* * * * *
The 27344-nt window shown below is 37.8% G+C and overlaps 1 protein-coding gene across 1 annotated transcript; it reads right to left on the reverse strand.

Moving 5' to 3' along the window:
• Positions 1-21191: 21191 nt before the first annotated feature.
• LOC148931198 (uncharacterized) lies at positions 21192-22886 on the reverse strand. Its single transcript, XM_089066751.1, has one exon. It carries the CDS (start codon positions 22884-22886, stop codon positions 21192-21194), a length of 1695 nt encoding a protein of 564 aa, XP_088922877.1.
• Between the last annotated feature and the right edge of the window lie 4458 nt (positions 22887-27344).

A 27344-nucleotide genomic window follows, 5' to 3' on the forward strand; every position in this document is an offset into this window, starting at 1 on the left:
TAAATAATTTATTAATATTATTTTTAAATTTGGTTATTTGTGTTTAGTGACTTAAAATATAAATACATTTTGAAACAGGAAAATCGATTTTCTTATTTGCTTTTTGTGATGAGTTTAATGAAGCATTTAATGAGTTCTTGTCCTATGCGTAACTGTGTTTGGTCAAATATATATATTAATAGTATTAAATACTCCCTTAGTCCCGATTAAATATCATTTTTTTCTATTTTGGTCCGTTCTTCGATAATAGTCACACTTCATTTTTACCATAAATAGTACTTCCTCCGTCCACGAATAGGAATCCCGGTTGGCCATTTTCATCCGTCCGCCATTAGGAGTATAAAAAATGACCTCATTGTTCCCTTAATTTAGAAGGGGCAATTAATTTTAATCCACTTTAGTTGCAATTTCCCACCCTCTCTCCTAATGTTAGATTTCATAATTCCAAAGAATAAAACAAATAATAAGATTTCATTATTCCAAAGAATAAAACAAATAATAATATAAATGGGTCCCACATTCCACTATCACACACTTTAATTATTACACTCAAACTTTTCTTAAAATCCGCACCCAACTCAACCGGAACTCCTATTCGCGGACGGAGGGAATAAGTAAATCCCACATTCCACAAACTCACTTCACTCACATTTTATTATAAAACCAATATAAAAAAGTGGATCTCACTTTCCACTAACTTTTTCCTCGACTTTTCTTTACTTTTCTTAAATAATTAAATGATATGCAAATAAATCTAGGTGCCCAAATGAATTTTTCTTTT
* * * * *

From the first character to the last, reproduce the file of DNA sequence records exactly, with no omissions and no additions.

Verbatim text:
The 27344-nt window shown below is 37.8% G+C and overlaps 1 protein-coding gene across 1 annotated transcript; it reads right to left on the reverse strand.

Moving 5' to 3' along the window:
• Positions 1-21191: 21191 nt before the first annotated feature.
• LOC148931198 (uncharacterized) lies at positions 21192-22886 on the reverse strand. Its single transcript, XM_089066751.1, has one exon. It carries the CDS (start codon positions 22884-22886, stop codon positions 21192-21194), a length of 1695 nt encoding a protein of 564 aa, XP_088922877.1.
• Between the last annotated feature and the right edge of the window lie 4458 nt (positions 22887-27344).

A 27344-nucleotide genomic window follows, 5' to 3' on the forward strand; every position in this document is an offset into this window, starting at 1 on the left:
TAAATAATTTATTAATATTATTTTTAAATTTGGTTATTTGTGTTTAGTGACTTAAAATATAAATACATTTTGAAACAGGAAAATCGATTTTCTTATTTGCTTTTTGTGATGAGTTTAATGAAGCATTTAATGAGTTCTTGTCCTATGCGTAACTGTGTTTGGTCAAATATATATATTAATAGTATTAAATACTCCCTTAGTCCCGATTAAATATCATTTTTTTCTATTTTGGTCCGTTCTTCGATAATAGTCACACTTCATTTTTACCATAAATAGTACTTCCTCCGTCCACGAATAGGAATCCCGGTTGGCCATTTTCATCCGTCCGCCATTAGGAGTATAAAAAATGACCTCATTGTTCCCTTAATTTAGAAGGGGCAATTAATTTTAATCCACTTTAGTTGCAATTTCCCACCCTCTCTCCTAATGTTAGATTTCATAATTCCAAAGAATAAAACAAATAATAAGATTTCATTATTCCAAAGAATAAAACAAATAATAATATAAATGGGTCCCACATTCCACTATCACACACTTTAATTATTACACTCAAACTTTTCTTAAAATCCGCACCCAACTCAACCGGAACTCCTATTCGCGGACGGAGGGAATAAGTAAATCCCACATTCCACAAACTCACTTCACTCACATTTTATTATAAAACCAATATAAAAAAGTGGATCTCACTTTCCACTAACTTTTTCCTCGACTTTTCTTTACTTTTCTTAAATAATTAAATGATATGCAAATAAATCTAGGTGCCCAAATGAATTTTTCTTTT